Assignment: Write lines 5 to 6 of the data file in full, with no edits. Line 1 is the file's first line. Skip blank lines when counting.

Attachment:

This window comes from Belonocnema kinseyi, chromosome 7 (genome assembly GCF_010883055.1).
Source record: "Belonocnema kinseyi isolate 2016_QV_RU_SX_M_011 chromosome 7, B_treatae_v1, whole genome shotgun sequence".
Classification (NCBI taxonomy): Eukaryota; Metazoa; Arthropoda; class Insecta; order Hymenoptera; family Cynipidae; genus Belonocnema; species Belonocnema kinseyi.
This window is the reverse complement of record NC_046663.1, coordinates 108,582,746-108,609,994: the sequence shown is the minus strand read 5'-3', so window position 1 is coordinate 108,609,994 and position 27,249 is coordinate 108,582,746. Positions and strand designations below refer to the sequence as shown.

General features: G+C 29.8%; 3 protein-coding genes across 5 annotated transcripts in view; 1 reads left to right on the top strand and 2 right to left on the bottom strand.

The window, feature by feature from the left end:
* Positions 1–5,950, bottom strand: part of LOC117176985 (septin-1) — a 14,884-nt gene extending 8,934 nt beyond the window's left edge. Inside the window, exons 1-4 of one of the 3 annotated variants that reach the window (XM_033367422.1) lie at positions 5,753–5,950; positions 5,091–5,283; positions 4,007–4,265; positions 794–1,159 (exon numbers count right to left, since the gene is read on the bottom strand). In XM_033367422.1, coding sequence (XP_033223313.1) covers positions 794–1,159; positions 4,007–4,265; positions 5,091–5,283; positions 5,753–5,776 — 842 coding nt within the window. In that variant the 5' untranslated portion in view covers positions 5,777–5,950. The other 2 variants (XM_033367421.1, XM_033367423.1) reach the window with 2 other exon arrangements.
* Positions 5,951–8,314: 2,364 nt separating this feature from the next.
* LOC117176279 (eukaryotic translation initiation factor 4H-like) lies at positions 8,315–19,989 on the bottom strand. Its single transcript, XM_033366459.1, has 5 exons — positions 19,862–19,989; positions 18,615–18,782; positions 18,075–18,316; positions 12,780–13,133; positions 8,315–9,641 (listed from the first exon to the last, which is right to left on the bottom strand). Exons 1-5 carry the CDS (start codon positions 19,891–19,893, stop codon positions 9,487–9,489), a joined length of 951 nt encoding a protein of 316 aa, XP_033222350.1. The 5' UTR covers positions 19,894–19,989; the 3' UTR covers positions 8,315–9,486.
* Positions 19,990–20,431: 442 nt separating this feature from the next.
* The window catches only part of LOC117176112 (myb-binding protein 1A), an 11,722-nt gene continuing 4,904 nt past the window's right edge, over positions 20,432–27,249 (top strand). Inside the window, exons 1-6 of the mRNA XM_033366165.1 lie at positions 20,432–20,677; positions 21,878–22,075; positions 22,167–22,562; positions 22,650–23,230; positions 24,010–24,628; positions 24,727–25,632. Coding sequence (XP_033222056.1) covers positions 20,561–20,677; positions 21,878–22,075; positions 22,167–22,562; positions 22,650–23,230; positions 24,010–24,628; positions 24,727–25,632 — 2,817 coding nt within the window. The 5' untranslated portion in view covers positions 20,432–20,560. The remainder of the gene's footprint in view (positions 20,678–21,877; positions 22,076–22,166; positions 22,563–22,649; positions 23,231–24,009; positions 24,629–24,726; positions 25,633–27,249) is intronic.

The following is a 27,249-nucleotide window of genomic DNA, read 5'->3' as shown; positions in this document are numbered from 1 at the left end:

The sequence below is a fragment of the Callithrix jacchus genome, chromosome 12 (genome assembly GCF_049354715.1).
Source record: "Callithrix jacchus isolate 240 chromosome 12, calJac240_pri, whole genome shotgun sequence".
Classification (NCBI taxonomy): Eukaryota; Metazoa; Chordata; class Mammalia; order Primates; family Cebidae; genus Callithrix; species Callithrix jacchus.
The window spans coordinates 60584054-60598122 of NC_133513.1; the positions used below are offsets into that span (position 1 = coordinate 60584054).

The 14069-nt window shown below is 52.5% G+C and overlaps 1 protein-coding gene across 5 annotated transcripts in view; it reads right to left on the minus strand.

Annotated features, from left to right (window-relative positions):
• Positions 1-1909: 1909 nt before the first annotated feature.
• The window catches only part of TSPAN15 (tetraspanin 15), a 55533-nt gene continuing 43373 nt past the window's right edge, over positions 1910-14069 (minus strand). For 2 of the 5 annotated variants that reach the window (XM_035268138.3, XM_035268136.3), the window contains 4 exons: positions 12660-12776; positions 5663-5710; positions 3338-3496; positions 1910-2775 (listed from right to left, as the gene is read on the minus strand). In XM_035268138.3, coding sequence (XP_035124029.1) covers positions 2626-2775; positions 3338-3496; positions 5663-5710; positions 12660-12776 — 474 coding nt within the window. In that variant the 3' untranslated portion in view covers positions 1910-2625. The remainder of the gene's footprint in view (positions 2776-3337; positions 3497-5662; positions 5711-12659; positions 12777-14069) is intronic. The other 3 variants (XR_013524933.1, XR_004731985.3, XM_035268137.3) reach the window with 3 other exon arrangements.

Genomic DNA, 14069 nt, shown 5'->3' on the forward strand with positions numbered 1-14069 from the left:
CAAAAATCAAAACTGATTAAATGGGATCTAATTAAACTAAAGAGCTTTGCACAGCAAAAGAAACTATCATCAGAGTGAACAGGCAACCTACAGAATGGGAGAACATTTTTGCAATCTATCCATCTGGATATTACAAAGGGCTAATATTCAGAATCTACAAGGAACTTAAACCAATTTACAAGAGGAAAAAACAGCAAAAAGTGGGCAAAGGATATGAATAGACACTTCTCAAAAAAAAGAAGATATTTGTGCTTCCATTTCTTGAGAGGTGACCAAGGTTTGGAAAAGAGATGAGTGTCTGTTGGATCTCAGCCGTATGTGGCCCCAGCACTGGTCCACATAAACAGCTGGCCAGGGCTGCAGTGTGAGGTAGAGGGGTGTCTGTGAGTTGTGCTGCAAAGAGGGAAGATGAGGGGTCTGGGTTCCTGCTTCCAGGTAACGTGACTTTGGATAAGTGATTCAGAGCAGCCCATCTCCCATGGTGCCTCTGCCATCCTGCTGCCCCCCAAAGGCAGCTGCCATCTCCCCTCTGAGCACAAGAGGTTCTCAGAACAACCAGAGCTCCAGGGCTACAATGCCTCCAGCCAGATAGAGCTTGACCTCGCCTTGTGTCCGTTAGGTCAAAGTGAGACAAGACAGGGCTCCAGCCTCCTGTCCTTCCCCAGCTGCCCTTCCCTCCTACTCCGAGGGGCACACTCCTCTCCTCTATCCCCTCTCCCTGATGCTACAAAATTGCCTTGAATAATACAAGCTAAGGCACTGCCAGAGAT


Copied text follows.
General features: G+C 29.8%; 3 protein-coding genes across 5 annotated transcripts in view; 1 reads left to right on the top strand and 2 right to left on the bottom strand.

The window, feature by feature from the left end: